The next step is to hold the estate sale and obtain offers from potential customers. Buying an estate sale house normally involves making an offer.

To avoid any problems, it is important to have an experienced probate attorney assist you with this process.

Bottom Line

Selling a house in probate can require using the services of a probate attorney and a real estate agent specializing in probate sales. These sales require unique contracts and documents that aren’t common in other real estate transactions, so this specialized knowledge can be helpful.

Our office is open to any questions or concerns you might have about what is an estate sale and the steps involved in this process. You can reach our team at (770) 796-4582, and we would be happy to assist you.


Disclaimer: The information above is provided for general information only and should not be considered legal advice. Our probate attorneys provide legal advice to our clients after talking about the specific circumstances of the client’s situation. Our law firm cannot give you legal advice unless we understand your situation by talking with you. Please contact our law office to receive specific information about your situation.

Schedule A Consultation Today

Compassionate listeners, knowledgeable guidance. Schedule a free consultation with our team and let us help you and your family with your legal concerns.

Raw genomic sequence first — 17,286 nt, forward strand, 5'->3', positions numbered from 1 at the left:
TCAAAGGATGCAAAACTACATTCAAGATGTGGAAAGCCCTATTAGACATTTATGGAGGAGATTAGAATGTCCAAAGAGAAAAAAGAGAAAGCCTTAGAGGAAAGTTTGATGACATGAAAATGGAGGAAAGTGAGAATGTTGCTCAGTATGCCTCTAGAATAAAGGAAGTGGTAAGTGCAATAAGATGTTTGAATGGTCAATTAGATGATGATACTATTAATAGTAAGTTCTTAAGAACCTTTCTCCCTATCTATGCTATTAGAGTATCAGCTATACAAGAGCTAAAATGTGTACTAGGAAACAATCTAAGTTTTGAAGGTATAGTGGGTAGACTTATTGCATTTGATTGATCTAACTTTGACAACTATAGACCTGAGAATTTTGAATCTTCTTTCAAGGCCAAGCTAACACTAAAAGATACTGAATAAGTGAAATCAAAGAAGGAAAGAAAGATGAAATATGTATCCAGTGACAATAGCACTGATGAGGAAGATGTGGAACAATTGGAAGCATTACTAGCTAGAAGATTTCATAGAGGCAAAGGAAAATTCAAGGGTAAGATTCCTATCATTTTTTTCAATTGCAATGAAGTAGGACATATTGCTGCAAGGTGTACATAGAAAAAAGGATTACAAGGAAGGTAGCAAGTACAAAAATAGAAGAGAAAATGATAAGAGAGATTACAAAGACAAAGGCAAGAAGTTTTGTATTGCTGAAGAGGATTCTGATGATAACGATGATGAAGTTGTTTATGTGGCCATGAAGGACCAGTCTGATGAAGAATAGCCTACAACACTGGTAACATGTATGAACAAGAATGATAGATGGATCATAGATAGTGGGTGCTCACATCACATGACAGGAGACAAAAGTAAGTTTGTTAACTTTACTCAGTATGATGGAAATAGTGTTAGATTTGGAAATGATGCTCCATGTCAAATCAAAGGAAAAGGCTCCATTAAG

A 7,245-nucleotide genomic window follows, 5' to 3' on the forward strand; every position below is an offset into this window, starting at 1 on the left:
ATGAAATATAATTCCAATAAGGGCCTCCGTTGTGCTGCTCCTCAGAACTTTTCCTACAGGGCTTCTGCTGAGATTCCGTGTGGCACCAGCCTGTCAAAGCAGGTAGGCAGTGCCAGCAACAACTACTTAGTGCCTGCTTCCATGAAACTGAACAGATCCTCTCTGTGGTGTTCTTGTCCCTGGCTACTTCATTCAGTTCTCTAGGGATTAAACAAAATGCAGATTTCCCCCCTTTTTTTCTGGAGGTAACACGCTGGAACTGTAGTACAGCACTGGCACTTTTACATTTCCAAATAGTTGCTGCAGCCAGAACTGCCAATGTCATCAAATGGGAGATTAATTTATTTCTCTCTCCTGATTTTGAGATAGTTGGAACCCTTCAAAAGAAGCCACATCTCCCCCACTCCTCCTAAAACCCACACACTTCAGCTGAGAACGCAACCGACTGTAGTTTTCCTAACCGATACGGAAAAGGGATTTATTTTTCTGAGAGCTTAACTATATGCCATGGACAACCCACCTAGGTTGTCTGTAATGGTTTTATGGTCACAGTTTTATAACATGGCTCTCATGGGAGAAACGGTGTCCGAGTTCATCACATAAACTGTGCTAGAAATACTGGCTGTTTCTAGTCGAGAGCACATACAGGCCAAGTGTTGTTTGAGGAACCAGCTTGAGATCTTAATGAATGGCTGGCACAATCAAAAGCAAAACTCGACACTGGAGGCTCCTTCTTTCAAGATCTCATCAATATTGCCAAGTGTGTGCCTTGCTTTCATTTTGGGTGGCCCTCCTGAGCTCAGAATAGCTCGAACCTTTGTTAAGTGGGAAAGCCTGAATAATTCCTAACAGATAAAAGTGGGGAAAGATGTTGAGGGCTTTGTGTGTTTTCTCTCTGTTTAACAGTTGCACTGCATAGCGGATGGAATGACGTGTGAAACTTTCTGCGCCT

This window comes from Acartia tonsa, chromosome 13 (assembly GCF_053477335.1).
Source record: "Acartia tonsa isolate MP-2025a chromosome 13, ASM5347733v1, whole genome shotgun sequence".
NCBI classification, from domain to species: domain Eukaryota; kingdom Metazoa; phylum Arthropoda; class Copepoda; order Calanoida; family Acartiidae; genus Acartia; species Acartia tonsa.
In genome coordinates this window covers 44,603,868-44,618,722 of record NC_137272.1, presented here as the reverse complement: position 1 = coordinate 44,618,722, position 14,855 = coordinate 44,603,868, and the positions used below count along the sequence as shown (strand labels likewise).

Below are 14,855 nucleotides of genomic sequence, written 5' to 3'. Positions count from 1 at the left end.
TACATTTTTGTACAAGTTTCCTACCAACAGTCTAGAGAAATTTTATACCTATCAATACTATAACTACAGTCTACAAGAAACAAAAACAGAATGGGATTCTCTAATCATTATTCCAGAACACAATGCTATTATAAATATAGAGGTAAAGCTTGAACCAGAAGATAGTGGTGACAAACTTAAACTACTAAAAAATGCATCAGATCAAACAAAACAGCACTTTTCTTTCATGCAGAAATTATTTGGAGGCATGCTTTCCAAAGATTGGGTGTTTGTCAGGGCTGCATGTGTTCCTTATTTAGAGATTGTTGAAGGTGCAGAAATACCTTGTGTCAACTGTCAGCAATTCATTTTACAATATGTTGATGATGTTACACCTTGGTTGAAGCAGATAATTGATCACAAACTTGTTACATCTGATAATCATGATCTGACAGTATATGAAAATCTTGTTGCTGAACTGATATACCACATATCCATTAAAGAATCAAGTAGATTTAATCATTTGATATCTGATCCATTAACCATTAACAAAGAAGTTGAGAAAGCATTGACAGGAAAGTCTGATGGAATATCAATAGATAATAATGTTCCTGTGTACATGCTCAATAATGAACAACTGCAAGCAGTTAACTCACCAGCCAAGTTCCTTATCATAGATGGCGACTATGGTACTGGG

GET IN TOUCH 770-796-4685

Download the Georgia Probate Handbook.

Learn Important Probate Essentials, including key things that go wrong in an estate, how to prevent them, and what to do if they happen.

First Name(Required)
This field is for validation purposes and should be left unchanged.


About the author

Erik J. Broel
Founder & ceo

Erik founded the firm in 2009. He sees it as his personal mission to demystify the process of handling an estate or trust, and to help people by making the complex estate process simple and accessible. He believes there is always a better way to do things, and loves finding new and innovative ways to deliver better, more effective service that solves the client’s key problem or issue, and improves the client’s life.

More about Erik
logos-image logos-image logos-image

© 2024 Georgia Probate Law Group by Broel Law, LLC. All rights reserved.